Outside observers have all but given up hope that China will engage in meaningful state-owned enterprise (SOE) reform. There is a pervasive sense that rather than shrinking SOEs, China’s leaders are committed to increasing their prominence within the economy.
Foreign perceptions of Chinese SOEs were not always so pessimistic. In the 1990s and early 2000s, China engaged in a massive campaign of SOE reform, creating hope that China might be on a path towards a less state-centric economy. SOEs began to look less like government bureaucracies and more like companies, adopting modern governance structures and targeting improvements in efficiency and profitability. During this period, private companies became a dominant source of output, investment, and employment in the economy. The Chinese government appeared to be willing to allow the private sector to displace SOEs in many key areas of the economy.
Hopes and expectations for more grand reforms were slowly extinguished during the 2000s. The Chinese government seemed content to coast on previous successes. The pendulum shifted towards tightening as the government created new bodies such as the State-owned Assets Supervision and Administration Commission of the State Council, to centralise its control over large SOEs. As reform stalled out, the convergence in productivity between SOEs and private companies came to an end in 2007 and then began reversing. Whatever motivation remained for SOE reform was further weakened by the global financial crisis, as China plowed ahead while more market-driven economies struggled to recover.
The Xi Jinping era
The rise of Xi Jinping and his consolidation of power have coincided with an even stronger impetus to strengthen the role of SOEs. Xi’s embrace of SOEs stems from a belief that they can advance his goals of strengthening the Chinese Communist Party and reclaiming China’s former national greatness. In the Xi formulation, SOEs play a special role within the economy, providing public services, stabilising the economy during periods of volatility and supporting government industrial policy and other initiatives.
The lack of transparency around SOEs has contributed to growing levels of distrust, both within and outside of China, about the government’s intentions.
Instead of allowing failing state-owned firms to shut down or be displaced by private competition, the approach during the Xi years has been an even greater emphasis on mergers between state-owned firms. As a result, some truly enormous state-owned conglomerates were established in recent times.
The Chinese government has also doubled down on using SOEs as a tool for the implementation of government policy. State-owned firms have been at the forefront of the Chinese government’s drive to develop domestic sources of key technologies, such as semiconductors. SOEs have participated in thousands of projects under the banner of the Belt and Road Initiative. When the spread of Covid-19 in early 2020 forced the Chinese economy into a severe lockdown, SOEs emerged as the economic engine of last resort, spending and investing while private firms pulled back.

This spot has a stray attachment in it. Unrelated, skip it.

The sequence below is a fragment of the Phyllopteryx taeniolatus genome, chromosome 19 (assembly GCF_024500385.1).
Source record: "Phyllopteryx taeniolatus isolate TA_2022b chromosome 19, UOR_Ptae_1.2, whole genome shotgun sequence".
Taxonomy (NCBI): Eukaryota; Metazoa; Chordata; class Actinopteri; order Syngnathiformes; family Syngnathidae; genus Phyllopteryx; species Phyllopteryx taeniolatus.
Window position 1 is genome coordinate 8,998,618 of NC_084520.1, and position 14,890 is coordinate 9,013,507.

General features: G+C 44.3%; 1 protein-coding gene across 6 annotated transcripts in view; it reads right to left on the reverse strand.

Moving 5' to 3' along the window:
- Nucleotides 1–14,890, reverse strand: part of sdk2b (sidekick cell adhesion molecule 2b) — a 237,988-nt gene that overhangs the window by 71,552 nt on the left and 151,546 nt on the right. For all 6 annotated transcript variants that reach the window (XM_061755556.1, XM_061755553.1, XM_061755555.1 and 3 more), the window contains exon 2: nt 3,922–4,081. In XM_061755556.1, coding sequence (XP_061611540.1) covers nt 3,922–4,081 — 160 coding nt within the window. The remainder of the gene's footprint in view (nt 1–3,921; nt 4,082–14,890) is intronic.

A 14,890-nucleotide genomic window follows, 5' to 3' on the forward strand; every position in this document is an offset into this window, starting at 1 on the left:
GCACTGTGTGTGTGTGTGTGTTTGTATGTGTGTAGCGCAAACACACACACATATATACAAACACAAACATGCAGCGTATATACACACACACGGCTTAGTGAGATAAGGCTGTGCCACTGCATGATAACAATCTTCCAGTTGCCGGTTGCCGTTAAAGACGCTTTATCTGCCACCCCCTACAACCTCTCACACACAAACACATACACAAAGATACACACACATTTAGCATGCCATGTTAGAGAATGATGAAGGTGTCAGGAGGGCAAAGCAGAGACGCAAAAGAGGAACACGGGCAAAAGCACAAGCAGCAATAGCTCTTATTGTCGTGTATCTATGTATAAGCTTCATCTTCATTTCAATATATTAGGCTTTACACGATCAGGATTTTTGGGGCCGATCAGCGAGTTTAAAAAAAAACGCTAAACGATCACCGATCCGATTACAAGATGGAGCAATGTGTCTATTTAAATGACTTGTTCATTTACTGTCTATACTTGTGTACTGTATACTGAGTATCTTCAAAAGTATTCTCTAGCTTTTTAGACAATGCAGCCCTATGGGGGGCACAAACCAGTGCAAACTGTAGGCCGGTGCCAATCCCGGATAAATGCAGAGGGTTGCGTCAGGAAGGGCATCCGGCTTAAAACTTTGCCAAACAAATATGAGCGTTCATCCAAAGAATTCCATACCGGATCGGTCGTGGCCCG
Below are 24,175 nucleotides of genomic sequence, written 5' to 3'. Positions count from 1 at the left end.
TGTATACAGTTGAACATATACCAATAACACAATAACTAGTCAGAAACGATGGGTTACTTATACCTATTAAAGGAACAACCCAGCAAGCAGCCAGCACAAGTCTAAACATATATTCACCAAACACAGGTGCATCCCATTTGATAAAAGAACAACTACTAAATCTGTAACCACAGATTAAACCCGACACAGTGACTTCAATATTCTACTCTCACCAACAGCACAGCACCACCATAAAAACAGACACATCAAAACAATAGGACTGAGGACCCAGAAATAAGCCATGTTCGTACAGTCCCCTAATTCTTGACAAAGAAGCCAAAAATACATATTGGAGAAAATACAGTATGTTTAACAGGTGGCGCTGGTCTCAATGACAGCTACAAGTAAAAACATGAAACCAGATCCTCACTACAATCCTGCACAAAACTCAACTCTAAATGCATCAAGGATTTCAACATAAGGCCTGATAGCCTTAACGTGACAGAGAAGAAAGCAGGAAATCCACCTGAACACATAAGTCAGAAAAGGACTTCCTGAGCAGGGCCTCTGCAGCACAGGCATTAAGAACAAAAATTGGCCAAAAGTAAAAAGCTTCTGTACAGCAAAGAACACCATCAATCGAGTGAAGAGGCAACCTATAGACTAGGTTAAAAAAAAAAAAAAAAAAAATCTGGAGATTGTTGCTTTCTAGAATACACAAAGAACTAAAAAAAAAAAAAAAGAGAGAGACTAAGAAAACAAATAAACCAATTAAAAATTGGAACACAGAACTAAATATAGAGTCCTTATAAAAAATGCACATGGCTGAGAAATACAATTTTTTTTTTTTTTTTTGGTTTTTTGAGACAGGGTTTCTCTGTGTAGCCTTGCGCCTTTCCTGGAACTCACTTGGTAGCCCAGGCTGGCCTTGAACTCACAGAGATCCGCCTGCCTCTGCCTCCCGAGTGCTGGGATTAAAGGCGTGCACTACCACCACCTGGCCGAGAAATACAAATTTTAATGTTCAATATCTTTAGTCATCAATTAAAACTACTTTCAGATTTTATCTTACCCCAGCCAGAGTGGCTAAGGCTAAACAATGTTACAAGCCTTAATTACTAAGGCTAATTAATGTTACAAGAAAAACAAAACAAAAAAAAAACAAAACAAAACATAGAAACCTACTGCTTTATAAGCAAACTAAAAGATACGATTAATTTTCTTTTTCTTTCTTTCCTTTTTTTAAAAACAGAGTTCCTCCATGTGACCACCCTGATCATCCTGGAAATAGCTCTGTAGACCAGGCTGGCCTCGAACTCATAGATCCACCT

Impact on foreign businesses and investors
While SOEs only account for around 25% of the Chinese economy, they occupy many of the commanding heights of the economy. SOEs are dominant in key industries, including energy, aviation, finance, telecoms and transportation.
The ability of foreign businesses to compete within these sectors is either limited formally by law or constrained through the monopolistic position of SOEs. Furthermore, SOEs continue to benefit from implicit guarantees of government support, allowing them access to cheaper financing than would otherwise be available.
SOEs also play a disproportionately large role in China’s equity and bond markets. Listed SOEs account for 40% of the market capitalisation of Chinese companies and have raised more than US$90 billion in new equity from investors since 2015. In the bond market, state-owned issuers account for the majority of total bond issuance. Even if they avoid investing directly in SOEs, foreign investors must contend with the ability of the government to strongly influence the market. The government mobilised state funds – the so-called national team – to stabilise markets during periods of turmoil and several prominent private companies have received large bailouts from state-linked investors.
Getting reform back on track
The lack of transparency around SOEs has contributed to growing levels of distrust, both within and outside of China, about the government’s intentions. Despite declarations by the Chinese government that it is committed to competitive neutrality, private and foreign enterprises in China continue to cite a litany of disadvantages they face relative to SOEs. The government has also trumpeted the injection of private capital into SOEs, the so-called mixed-ownership reforms. However, the SOEs that have undergone this restructuring seem to have changed very little in practical terms.
China’s stated goals for SOE reform are sensible: separating ownership and management, reducing interference in day-to-day operations and allowing SOEs in competitive sectors to restructure and operate along market lines. Unfortunately, the implementation of these reforms has been plagued by poor communication, limited transparency and weak follow-through.
SOEs are here to stay and will continue to generate tensions between China and the rest of the world. However, if China can adopt a more rules-based and transparent approach to managing SOEs, it may mitigate some of these concerns and help its economy in the process.